You’d Have More Fun If You Knew These! Phrases in Osaka-ben That You Should Try Saying

If you know the words and language of the place you are visiting, your trip would be a lot more fun, right? This article is about Osaka-ben, the dialect that is often spoken in Osaka, a widely popular tourist destination. Just say any one of these phrases and the gap between you and the locals will definitely shrink!

If You Want to Express Gratitude, Say “Ookini”

Ookini means “Thanks!”

The term “ookini” is mainly used to express feelings of gratitude. It is a word that best represents Osaka-ben, as it is known and understood all over Japan. While not a lot of young people use this on a daily basis, elderly people and shop clerks still use it often today.

When Shopping, Say “Nambo?”

Nambo means “How much?”

You use this term if you want to ask for the price during shopping. Just point at the product or hold it, and then say, “Kore, nambo?” If you add “desu ka?” at the end, it will sound more polite.

If It Shouldn’t Be Done or is No Good, Say “Akan”

Akan means “No good”.

While the term “akan” basically means “no good”, it can be used in many different situations. For instance, you can utter “akan” if you refuse someone's request, if you are scolding a child, forbidding something, or refuting someone’s story. You can also use it when you fail in something, or lament a distressing situation by exclaiming “Akan!”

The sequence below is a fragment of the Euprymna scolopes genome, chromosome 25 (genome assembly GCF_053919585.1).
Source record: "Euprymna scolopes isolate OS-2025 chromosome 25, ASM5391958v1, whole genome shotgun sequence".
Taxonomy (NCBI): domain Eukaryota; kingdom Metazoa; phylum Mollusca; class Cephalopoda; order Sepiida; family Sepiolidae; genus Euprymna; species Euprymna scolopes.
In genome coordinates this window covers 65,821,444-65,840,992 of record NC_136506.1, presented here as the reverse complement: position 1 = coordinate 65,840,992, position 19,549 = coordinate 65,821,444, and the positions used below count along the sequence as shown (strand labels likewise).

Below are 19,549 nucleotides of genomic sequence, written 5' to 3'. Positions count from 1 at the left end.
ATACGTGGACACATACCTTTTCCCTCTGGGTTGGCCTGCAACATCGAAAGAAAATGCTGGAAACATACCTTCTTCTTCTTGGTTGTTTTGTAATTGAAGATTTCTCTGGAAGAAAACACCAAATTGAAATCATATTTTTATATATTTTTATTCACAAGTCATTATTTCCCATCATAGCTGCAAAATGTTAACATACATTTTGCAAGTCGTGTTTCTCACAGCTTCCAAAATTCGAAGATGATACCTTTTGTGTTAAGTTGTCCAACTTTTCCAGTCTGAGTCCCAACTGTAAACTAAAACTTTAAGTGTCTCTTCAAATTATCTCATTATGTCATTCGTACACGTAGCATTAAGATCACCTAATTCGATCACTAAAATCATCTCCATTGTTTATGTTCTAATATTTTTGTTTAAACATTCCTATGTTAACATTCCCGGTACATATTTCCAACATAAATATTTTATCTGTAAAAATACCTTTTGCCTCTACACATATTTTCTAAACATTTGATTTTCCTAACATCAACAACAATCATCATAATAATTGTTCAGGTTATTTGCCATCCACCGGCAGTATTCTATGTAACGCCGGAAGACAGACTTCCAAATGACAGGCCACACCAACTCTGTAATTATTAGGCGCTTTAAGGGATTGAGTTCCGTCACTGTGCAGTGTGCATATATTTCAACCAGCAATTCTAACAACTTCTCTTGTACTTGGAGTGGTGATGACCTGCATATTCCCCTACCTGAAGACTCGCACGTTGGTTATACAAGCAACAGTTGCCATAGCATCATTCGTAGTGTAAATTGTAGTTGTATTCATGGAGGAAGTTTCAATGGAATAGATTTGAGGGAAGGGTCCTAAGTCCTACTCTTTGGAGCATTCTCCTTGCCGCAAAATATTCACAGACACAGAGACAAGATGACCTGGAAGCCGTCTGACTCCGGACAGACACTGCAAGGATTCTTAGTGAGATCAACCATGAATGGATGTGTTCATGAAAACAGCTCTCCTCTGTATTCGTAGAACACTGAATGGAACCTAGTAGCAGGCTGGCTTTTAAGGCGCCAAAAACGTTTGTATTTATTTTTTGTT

“Summahen”, A Term You Can Use in Many Situations

This is a term that is used to express an apology, appreciation, or shame. You can use it in a lot of situations, such as to apologize for a mistake, to give thanks when someone has done a good thing for you, or when you receive something. If you say “Summahen, ookini”, you mean you are “sorry and grateful” at the same time.

Use "Bochi-bochi" For These Times

Bochi-bochi means “so-so” or “little by little”.

There is a typical exchange that shows the spirit of merchants in Osaka. “Mokari makka?” (“mokari masu ka?”, which means “are you making money?”) “Bochi-bochi denna.” (“so-so, I’m making it somehow”) Even when you are asked “Ogenki desu ka?” (how are you?), you can answer “Bochi-bochi desu” to mean the same thing.

It also means that something is not progressing quickly, but rather, is being done little by little. If you want to properly invite someone to something without ruining their pace, you can say “Bochi-bochi ikoka” (should we go shortly?) or “Bochi-bochi kaeroka” (should we go home soon?).

Try to Use “Aho Chau!”

Aho chau means “That’s stupid!”

The term “aho” carries a negative connotation, as it means someone is dimwitted or something is foolish. But in Kansai, especially in Osaka, they mostly use it with affection. It is said to families, friends, and other trusted associates.
Meanwhile, the phrase “Aho chau!” is an expression with a hint of aggressiveness that is said when someone has done something wrong or something funny, among other things. It lovingly wraps forgiveness and affection while pointing out one’s fault or ridiculousness. However, be careful when using it on people who are not from the Kansai region, as they might get offended!

If It Doesn’t Make Sense, Say “Nanno Kotcha”

Nanno kotcha means “I don’t know”.

If you hear something that doesn’t make sense to you, you reply with “Nanno kotcha”. It is an expression that says “I don’t know what you’re saying” in a gentle manner. You can also mutter this to make fun of yourself when you find out that what you worked hard on doesn’t mean anything after all!

Please use the above terms and phrases when you visit Osaka!

*Please note that the information in this article is from the time of writing or publication and may differ from the latest information.

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